Lithographic vs. Digital
In a digital-first world, it should be no surprise to learn that the digital printing market is experiencing phenomenal growth. Innovative features that bring a little pizzazz to marketing campaigns should be something to be excited about, but it also offers an element of confusion to users.
Considering that a large proportion of a marketing budget is allocated to printing costs, it’s crucial to find the right balance between quality and quantity. Whether you are planning to print posters, brochures or flyers, it’s your unique requirements that hold they keys to the right choice for your campaign.
There are always advantages and disadvantages to both the old and new way of doing things. Understanding the differences between traditional lithography and digital printing that will enable you to choose which of these technologies is right for you.
Once upon a time, printing was an incredibly cumbersome process. Thepreparation of printing plates feels strangely alien in an on-demand economywhere we can plug in a device and print our selfies, documents or flightboarding passes.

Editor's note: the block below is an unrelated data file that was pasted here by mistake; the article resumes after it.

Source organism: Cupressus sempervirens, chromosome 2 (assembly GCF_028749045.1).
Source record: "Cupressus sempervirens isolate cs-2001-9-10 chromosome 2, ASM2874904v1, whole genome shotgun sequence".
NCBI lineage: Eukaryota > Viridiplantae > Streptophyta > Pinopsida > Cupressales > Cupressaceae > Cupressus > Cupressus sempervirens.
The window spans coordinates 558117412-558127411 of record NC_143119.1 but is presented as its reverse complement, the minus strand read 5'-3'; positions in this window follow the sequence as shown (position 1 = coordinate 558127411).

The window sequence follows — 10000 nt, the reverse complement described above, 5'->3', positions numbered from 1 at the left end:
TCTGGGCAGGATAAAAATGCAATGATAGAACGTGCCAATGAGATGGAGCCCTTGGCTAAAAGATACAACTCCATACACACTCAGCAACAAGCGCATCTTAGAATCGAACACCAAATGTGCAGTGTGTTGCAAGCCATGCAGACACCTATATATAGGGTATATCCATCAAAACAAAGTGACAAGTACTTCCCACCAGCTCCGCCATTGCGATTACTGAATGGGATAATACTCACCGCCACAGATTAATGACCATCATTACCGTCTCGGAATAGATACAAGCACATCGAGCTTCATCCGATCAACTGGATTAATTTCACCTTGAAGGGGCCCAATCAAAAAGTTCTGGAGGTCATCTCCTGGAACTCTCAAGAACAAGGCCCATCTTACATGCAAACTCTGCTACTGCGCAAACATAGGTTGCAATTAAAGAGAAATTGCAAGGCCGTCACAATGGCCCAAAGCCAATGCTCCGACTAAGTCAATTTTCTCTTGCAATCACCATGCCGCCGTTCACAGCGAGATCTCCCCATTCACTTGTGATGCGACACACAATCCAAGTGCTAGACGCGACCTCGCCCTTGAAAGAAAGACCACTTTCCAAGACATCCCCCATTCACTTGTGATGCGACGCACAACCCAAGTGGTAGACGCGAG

Digital printing offers a much quicker turnaround and more affordable costingas long as you keep the quantity down. Another appealing aspect is the abilitypersonalise and edit jobs while they are running without having the hassle oftime-consuming processes that slow you down with lithography.
Purists will quickly point out that users are sacrificing print quality for speed andflexibility. But, in a world where time is the new currency, it is easy to see whydigital printing is having a surge in popularity.
IT’S YOUR UNIQUE REQUIREMENTS THAT HOLD THE KEYS TO THE RIGHT CHOICE FOR YOUR CAMPAIGN.
Litho printing may involve a technique that is hundreds of years old but don’t be fooled into labelling this tried and trusted method as irrelevant in this digital age. There is nothing else that can compete in terms of delivering exceptional quality.
The traditional form of printing might begin as an expensive and slower option, but it quickly becomes cost effective. For example, a large-scale job of between 500-1000 copies will be much cheaper and of a higher quality than the digital option.
An average 5-day turnaround is also required to allow the ink to dry before the job can be completed. When you also throw in the time needed to make the plates is clear that litho is not cost effective for short-run printing.